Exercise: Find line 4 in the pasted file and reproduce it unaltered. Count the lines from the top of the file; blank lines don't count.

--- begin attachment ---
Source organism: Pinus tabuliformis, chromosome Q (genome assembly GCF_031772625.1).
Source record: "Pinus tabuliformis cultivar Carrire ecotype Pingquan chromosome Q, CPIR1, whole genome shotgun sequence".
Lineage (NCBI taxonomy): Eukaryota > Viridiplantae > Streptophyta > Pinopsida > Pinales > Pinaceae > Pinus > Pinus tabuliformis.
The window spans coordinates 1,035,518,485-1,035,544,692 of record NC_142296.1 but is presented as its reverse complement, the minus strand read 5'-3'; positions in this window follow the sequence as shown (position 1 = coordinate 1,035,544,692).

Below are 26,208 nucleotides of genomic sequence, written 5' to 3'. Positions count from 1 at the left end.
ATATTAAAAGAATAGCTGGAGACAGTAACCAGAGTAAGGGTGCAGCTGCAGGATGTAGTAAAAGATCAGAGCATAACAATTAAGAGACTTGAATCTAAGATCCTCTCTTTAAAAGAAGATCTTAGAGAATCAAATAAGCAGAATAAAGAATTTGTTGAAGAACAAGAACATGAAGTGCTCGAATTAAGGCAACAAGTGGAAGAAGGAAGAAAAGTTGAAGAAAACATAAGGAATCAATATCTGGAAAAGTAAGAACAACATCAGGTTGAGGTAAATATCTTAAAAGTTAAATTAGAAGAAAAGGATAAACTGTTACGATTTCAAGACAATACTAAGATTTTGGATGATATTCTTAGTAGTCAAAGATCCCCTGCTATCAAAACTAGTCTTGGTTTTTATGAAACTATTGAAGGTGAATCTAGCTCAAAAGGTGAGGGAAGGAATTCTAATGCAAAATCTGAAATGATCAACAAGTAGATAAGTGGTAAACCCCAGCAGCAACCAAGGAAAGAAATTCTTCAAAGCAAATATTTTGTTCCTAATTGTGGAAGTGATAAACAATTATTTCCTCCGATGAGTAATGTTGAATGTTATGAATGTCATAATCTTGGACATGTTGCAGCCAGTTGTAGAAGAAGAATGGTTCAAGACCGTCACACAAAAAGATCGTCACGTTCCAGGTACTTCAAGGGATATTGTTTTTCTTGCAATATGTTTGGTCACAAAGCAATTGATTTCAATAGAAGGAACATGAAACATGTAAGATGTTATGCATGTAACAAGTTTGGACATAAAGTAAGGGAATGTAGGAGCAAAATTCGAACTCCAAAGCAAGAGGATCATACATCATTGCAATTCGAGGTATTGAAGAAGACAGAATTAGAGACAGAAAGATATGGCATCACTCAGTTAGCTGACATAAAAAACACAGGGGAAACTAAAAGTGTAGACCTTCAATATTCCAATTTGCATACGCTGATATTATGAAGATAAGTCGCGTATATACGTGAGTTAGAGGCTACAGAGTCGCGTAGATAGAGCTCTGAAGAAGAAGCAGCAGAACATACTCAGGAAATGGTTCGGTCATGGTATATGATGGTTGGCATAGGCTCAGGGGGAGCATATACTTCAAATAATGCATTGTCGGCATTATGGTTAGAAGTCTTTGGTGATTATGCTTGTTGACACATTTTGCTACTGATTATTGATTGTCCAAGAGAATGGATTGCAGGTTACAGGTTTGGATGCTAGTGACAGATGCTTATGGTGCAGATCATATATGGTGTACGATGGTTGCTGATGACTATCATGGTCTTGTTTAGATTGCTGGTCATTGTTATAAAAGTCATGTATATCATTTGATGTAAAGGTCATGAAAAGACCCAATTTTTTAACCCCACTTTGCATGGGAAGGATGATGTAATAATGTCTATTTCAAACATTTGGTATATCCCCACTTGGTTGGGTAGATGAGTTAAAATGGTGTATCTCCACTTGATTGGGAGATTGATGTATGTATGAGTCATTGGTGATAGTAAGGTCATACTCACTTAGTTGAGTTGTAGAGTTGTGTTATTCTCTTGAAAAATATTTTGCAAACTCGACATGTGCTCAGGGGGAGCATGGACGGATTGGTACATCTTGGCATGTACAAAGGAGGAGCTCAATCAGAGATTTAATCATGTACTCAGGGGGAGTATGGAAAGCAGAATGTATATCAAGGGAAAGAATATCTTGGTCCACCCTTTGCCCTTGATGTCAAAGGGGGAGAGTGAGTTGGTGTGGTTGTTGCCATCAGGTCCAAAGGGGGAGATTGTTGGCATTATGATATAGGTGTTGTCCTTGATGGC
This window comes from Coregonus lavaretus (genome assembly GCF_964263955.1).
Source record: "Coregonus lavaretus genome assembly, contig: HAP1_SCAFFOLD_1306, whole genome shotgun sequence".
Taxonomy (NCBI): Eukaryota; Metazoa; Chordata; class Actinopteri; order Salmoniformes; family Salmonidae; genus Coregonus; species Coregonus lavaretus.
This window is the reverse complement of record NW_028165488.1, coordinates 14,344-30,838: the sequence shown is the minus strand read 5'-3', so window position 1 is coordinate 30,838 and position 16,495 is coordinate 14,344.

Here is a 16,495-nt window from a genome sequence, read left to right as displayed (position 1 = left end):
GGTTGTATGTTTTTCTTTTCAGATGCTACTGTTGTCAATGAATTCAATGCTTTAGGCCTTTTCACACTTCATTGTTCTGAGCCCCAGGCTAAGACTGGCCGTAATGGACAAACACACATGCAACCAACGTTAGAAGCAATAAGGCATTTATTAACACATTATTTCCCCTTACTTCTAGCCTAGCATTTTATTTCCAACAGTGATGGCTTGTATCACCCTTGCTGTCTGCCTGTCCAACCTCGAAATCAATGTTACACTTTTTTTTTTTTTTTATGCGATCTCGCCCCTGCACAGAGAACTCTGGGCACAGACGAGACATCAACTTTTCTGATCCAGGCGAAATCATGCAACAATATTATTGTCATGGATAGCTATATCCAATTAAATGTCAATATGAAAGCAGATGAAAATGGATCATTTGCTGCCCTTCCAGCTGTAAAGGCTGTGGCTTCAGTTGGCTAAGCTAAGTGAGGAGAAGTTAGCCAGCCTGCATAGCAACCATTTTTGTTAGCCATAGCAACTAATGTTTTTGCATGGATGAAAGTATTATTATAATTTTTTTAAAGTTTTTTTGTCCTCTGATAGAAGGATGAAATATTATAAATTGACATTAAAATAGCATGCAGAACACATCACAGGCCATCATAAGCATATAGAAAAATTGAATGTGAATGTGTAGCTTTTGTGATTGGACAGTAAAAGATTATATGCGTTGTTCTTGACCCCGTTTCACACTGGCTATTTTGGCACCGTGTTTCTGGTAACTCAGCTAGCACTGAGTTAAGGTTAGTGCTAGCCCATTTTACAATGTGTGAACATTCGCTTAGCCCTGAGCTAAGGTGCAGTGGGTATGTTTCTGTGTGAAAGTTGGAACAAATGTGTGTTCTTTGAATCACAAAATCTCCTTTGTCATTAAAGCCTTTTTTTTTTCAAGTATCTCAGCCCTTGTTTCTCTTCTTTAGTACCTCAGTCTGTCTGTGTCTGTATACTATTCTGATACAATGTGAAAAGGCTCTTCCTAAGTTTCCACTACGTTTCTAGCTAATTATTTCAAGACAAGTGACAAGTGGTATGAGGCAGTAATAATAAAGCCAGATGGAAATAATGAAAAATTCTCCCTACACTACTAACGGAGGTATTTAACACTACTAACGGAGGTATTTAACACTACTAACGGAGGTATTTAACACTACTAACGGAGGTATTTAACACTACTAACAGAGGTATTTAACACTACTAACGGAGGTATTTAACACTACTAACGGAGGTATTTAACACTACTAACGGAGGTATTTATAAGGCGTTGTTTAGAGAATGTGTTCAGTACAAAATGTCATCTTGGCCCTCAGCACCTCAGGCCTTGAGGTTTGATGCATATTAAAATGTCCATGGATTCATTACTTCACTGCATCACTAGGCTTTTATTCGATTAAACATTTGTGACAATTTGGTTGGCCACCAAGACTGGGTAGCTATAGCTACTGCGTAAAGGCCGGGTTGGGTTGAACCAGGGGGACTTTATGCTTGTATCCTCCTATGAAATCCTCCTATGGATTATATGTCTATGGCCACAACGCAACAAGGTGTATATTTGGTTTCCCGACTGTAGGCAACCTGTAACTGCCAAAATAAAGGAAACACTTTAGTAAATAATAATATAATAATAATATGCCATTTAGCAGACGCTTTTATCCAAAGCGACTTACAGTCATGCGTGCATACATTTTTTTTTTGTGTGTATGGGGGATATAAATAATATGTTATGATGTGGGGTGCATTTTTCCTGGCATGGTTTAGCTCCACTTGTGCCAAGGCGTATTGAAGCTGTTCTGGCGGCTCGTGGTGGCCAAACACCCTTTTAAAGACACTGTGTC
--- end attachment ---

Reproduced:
The window spans coordinates 1,035,518,485-1,035,544,692 of record NC_142296.1 but is presented as its reverse complement, the minus strand read 5'-3'; positions in this window follow the sequence as shown (position 1 = coordinate 1,035,544,692).